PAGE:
agreeing with the LRA, part 7043281

Earlier this month the Government of Uganda backtracked on the most recent section of the peace agreement, which in theory promised that a special blend of traditional and national justice mechanisms would be established to deal with war criminals on both sides of the conflict. The government is now planning to set up a special tribunal for LRA members but handle UPDF members through court marshals.

The most surprising part of the Reuters report was that conflict analysts are saying the LRA is being too soft in their demands.

In case you didn’t get that: conflict analysts are saying the LRA is being too soft in their demands.

Weird. For so long the LRA has been vilified from all sides — it’s odd to hear someone supporting their arguments and saying they should push harder for what they want.

Two weeks ago I helped run a conflict simulation for the participants at GYPA’s Immersion on youth, development and peace-building. As part of the debriefing, we talked about the multiplicity of actors in any prolonged conflict situation and the importance of recognizing that each actor has interests that, whether or not we agree with them, are legitimate and need to be addressed in order to build sustainable peace.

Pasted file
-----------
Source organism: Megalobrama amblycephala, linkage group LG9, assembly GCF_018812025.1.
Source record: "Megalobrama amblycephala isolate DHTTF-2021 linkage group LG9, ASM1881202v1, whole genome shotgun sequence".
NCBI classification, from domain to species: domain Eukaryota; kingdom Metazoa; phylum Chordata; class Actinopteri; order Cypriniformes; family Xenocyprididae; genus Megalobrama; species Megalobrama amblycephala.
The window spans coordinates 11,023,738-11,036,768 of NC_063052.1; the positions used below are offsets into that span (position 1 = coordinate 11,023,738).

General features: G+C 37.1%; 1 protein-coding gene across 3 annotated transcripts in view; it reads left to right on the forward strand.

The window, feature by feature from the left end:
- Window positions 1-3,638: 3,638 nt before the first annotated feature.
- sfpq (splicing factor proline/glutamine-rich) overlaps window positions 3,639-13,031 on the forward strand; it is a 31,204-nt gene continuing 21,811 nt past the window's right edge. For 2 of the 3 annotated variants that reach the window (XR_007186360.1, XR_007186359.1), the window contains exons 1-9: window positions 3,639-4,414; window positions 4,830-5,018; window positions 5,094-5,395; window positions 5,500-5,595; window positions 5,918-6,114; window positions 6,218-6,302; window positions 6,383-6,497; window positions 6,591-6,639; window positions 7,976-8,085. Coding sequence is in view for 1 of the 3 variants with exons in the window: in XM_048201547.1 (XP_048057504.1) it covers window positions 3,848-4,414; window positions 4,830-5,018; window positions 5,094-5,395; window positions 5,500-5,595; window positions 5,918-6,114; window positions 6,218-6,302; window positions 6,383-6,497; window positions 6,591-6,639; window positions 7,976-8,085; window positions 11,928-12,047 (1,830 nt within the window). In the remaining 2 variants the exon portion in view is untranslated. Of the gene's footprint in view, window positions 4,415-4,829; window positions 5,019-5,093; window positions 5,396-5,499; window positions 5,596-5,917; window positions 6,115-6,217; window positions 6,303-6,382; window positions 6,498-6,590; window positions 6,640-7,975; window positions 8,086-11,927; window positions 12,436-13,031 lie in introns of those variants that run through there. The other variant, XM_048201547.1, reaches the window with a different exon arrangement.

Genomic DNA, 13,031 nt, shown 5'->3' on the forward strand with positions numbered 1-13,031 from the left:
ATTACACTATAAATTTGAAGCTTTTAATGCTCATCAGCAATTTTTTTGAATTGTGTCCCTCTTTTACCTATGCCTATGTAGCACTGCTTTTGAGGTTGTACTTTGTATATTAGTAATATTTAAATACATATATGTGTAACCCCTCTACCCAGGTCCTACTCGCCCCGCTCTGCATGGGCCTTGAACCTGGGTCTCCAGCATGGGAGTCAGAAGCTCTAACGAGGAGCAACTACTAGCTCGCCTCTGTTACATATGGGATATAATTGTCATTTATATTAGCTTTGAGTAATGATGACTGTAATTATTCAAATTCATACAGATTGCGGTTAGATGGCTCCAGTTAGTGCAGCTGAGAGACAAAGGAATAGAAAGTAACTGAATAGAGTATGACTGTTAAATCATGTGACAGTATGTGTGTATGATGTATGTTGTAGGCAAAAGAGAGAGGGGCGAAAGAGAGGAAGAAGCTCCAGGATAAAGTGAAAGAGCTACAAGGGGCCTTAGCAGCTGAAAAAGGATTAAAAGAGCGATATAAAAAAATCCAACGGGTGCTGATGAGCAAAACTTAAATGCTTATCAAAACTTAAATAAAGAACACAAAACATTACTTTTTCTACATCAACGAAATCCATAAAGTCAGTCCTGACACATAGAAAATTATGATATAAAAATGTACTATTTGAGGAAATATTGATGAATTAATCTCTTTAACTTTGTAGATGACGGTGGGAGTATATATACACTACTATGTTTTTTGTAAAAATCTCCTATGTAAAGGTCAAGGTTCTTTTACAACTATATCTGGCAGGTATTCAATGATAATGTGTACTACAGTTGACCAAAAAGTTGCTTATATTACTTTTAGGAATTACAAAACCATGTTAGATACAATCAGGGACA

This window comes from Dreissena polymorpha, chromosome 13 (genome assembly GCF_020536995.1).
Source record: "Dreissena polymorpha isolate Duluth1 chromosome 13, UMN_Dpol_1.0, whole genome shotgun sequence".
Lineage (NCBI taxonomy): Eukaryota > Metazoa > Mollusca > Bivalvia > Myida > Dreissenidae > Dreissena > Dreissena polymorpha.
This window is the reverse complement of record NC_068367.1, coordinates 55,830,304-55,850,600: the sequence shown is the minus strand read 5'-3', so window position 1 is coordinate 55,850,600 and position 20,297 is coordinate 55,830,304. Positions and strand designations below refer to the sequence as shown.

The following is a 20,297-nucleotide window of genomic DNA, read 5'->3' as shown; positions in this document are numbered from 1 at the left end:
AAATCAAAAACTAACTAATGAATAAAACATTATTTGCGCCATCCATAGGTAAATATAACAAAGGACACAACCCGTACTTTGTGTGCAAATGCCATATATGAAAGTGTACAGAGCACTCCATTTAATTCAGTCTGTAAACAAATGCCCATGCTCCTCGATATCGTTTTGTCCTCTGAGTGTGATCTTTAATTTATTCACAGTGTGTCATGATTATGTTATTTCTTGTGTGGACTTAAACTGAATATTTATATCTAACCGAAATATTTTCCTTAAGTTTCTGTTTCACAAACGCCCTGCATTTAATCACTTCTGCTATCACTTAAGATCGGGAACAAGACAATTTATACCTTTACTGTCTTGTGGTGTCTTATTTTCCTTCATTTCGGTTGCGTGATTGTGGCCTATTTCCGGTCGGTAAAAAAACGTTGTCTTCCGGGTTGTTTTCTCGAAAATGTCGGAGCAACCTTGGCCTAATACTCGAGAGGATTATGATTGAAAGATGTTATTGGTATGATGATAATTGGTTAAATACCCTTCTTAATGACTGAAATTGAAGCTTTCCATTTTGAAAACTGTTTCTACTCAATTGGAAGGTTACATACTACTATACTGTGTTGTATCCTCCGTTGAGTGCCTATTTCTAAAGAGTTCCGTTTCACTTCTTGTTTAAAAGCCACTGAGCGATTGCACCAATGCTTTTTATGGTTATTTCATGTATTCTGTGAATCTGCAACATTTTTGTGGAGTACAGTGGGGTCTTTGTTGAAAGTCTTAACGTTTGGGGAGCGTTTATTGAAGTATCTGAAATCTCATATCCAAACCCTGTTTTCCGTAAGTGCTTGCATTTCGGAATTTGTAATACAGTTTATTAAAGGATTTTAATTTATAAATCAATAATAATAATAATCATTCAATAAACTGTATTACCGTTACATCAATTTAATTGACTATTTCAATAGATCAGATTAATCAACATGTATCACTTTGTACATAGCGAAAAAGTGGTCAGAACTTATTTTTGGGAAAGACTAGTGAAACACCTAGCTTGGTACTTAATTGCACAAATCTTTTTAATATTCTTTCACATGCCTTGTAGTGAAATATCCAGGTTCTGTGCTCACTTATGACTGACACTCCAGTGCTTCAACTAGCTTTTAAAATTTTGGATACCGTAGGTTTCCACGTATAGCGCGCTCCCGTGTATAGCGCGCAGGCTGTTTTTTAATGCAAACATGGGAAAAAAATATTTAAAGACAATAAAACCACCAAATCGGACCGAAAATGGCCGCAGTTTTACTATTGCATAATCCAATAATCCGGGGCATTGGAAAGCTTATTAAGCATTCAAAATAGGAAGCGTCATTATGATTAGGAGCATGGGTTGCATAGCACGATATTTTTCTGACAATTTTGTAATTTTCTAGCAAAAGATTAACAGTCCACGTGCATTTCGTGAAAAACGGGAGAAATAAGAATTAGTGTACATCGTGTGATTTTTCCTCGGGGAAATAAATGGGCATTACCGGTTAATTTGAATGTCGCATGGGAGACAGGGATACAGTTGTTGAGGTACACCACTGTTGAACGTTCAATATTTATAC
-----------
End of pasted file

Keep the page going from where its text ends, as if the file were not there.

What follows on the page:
This is becoming increasingly clear to me as I find myself repeatedly siding with the LRA. Uganda-CAN recently reported that the LRA has agreed to discuss the release of abductees. They’ve been adamantly opposed to this since the beginning of the talks — it doesn’t make sense that they would suddenly change their minds, especially given the government’s alterations to the implied terms of the last agreement.

I’m worried that peace is becoming so desirable, and the top commanders of the LRA so afraid of punishment, that they’re starting to give in haphazardly. This bodes poorly for durable peace — the likelihood that LRA combatants will abide by an agreement made hurriedly and only in order to achieve something is slim.

I never thought I’d say this, but I hope that the LRA refuses to concede its positions for the sake of reaching a peace agreement.